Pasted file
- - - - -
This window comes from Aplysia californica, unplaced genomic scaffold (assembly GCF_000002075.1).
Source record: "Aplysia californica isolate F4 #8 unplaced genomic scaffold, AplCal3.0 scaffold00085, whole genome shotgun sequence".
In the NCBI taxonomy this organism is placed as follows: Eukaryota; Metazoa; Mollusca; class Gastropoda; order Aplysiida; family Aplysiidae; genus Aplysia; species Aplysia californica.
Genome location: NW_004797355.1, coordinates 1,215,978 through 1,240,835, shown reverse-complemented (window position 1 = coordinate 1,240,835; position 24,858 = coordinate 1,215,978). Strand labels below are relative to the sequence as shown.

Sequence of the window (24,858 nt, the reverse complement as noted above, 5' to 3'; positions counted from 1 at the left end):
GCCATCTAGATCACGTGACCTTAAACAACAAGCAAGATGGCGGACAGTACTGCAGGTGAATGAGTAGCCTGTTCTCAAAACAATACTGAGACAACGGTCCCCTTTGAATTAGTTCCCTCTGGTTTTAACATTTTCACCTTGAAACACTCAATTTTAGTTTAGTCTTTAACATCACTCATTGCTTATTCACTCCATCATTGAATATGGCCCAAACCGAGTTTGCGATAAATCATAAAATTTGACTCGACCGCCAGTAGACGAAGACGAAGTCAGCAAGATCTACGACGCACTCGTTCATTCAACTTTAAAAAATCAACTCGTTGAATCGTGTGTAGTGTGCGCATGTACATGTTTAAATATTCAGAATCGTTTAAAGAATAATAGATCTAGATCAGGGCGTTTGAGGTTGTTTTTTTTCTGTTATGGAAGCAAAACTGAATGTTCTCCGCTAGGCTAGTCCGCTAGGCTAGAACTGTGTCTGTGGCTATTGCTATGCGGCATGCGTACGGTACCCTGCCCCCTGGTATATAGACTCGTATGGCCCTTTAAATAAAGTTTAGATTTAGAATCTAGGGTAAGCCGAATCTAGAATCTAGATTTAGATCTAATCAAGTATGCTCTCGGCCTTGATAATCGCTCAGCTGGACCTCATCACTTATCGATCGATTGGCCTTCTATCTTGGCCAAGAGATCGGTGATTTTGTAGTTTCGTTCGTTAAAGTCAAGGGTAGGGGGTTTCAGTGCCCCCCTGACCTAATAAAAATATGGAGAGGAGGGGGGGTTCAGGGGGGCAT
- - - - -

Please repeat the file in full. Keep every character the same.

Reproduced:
This window comes from Aplysia californica, unplaced genomic scaffold (assembly GCF_000002075.1).
Source record: "Aplysia californica isolate F4 #8 unplaced genomic scaffold, AplCal3.0 scaffold00085, whole genome shotgun sequence".
In the NCBI taxonomy this organism is placed as follows: Eukaryota; Metazoa; Mollusca; class Gastropoda; order Aplysiida; family Aplysiidae; genus Aplysia; species Aplysia californica.
Genome location: NW_004797355.1, coordinates 1,215,978 through 1,240,835, shown reverse-complemented (window position 1 = coordinate 1,240,835; position 24,858 = coordinate 1,215,978). Strand labels below are relative to the sequence as shown.

Sequence of the window (24,858 nt, the reverse complement as noted above, 5' to 3'; positions counted from 1 at the left end):
GCCATCTAGATCACGTGACCTTAAACAACAAGCAAGATGGCGGACAGTACTGCAGGTGAATGAGTAGCCTGTTCTCAAAACAATACTGAGACAACGGTCCCCTTTGAATTAGTTCCCTCTGGTTTTAACATTTTCACCTTGAAACACTCAATTTTAGTTTAGTCTTTAACATCACTCATTGCTTATTCACTCCATCATTGAATATGGCCCAAACCGAGTTTGCGATAAATCATAAAATTTGACTCGACCGCCAGTAGACGAAGACGAAGTCAGCAAGATCTACGACGCACTCGTTCATTCAACTTTAAAAAATCAACTCGTTGAATCGTGTGTAGTGTGCGCATGTACATGTTTAAATATTCAGAATCGTTTAAAGAATAATAGATCTAGATCAGGGCGTTTGAGGTTGTTTTTTTTCTGTTATGGAAGCAAAACTGAATGTTCTCCGCTAGGCTAGTCCGCTAGGCTAGAACTGTGTCTGTGGCTATTGCTATGCGGCATGCGTACGGTACCCTGCCCCCTGGTATATAGACTCGTATGGCCCTTTAAATAAAGTTTAGATTTAGAATCTAGGGTAAGCCGAATCTAGAATCTAGATTTAGATCTAATCAAGTATGCTCTCGGCCTTGATAATCGCTCAGCTGGACCTCATCACTTATCGATCGATTGGCCTTCTATCTTGGCCAAGAGATCGGTGATTTTGTAGTTTCGTTCGTTAAAGTCAAGGGTAGGGGGTTTCAGTGCCCCCCTGACCTAATAAAAATATGGAGAGGAGGGGGGGTTCAGGGGGGCAT